Associate at the Guttmacher Institute and one of the co-authors of the study.
"To see that reversing itself during the late 1990s was a really disturbing
trend for us." 

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The study examines both how
important family planning is in today’s medical landscape but also reveals that
family planning, a program that has had flat funding for the last eight years
and hasn’t been reevaluated for the last 25, leaving the program with an
"antiquated structure." There are often needless overlaps and bureaucratic
loopholes that create an inefficient use of family planning funds.
Additionally, the funding isn’t adequate for newer, more expensive family
planning technologies. 

Startlingly, six in ten of all
women who visit Title X-funded family planning clinics say the clinics are
their primary source of medical care. Like upper-income women, these women
might go to a gynecologist for an annual exam, but might also get referrals to
other doctors for other forms of care. "It’s their entry into the health care
system," Sonfield said. In fact, of women who are on Medicaid, some other form
of public insurance, or are uninsured, 67%, 78%, and 75% of them respectively
consider family planning centers their "usual" source of medical care. 

Medicaid, while it does address
family planning needs, is funded separately from Title X funds. The funds for
Title X are distributed in large operational grants to individual clinics or
care centers, while providers charge Medicaid on a per-service basis. A family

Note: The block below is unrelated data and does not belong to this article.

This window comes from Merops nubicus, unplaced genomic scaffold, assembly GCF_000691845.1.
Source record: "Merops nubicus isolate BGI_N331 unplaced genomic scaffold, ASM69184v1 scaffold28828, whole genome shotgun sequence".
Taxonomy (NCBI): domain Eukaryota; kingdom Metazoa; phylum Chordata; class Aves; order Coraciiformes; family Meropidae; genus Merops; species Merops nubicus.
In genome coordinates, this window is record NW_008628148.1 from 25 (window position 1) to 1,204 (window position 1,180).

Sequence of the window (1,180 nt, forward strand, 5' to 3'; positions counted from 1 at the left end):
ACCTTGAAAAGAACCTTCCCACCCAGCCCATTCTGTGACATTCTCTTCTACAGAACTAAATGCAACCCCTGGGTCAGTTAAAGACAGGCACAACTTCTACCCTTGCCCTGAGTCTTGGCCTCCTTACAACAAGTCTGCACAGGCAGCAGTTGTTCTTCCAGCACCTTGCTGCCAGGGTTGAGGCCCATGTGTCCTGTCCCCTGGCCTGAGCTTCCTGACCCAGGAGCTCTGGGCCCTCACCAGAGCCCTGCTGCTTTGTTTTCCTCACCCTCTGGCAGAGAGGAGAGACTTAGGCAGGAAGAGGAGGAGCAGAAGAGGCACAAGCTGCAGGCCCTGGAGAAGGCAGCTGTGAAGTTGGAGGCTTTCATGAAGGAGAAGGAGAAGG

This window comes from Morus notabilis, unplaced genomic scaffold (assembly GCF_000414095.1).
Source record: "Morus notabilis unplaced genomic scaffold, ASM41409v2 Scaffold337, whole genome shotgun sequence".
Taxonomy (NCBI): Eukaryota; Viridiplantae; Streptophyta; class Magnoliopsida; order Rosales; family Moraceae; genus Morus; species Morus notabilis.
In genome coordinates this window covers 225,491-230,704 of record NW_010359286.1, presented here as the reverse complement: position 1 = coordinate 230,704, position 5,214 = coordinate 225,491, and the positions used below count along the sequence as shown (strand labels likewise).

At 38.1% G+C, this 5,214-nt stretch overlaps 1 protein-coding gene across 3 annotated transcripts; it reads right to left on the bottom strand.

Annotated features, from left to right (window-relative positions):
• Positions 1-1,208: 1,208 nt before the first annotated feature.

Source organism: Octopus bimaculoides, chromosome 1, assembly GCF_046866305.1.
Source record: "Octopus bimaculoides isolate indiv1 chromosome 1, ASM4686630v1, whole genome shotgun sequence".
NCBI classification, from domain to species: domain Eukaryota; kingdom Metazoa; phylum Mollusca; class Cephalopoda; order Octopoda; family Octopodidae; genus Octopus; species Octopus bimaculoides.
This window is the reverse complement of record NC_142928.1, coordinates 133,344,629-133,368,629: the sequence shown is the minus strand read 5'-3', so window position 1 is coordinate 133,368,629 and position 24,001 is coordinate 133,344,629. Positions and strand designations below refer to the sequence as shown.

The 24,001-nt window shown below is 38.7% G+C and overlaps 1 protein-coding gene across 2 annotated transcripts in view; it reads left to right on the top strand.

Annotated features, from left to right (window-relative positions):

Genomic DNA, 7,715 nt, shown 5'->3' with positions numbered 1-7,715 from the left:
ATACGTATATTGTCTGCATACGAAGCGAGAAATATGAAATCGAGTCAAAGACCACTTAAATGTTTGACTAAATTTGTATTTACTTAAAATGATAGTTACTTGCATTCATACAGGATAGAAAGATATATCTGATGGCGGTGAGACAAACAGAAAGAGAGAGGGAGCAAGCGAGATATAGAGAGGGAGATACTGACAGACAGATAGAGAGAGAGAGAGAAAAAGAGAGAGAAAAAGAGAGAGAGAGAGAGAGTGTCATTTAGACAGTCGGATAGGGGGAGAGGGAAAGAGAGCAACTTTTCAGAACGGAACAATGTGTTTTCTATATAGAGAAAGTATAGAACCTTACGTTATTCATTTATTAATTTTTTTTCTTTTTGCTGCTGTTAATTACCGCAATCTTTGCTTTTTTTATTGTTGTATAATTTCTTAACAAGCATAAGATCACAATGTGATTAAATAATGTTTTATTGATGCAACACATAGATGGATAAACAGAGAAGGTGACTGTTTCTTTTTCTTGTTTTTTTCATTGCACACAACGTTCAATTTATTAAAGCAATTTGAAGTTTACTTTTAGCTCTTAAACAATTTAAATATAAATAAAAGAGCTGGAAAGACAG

planning provider might receive both Title X and Medicaid funding, but because
there are more restrictions on how Medicaid reimbursements are processed,
Title X fills important gaps that
might otherwise cause a provider to turn away someone in need of family
planning services. 

Title X family planning funds
can provide increased quality of service by paying for counseling and other
kinds of services not covered by Medicaid. And increasingly, Title X provides funding
to clinics to serve those for those who don’t qualify for Medicaid, notably immigrants. "That’s one big piece of the puzzle is the extensive
counseling and education that women need," Sonfield said. "The average woman
uses four different methods of birth control over the course of her life. It’s not
just the first-time users. Women have different needs over the course of their
lifetimes." 

Even though women use many
different types of birth control over the courses of their lives, family
planning clinics all too often can only offer a narrow range of options. New
technologies in contraception, like the NuvaRing, the patch, and IUDs, do a
better job of preventing unintended pregnancy but they are also much more
expensive. With funding remaining stagnant the last eight years, what to offer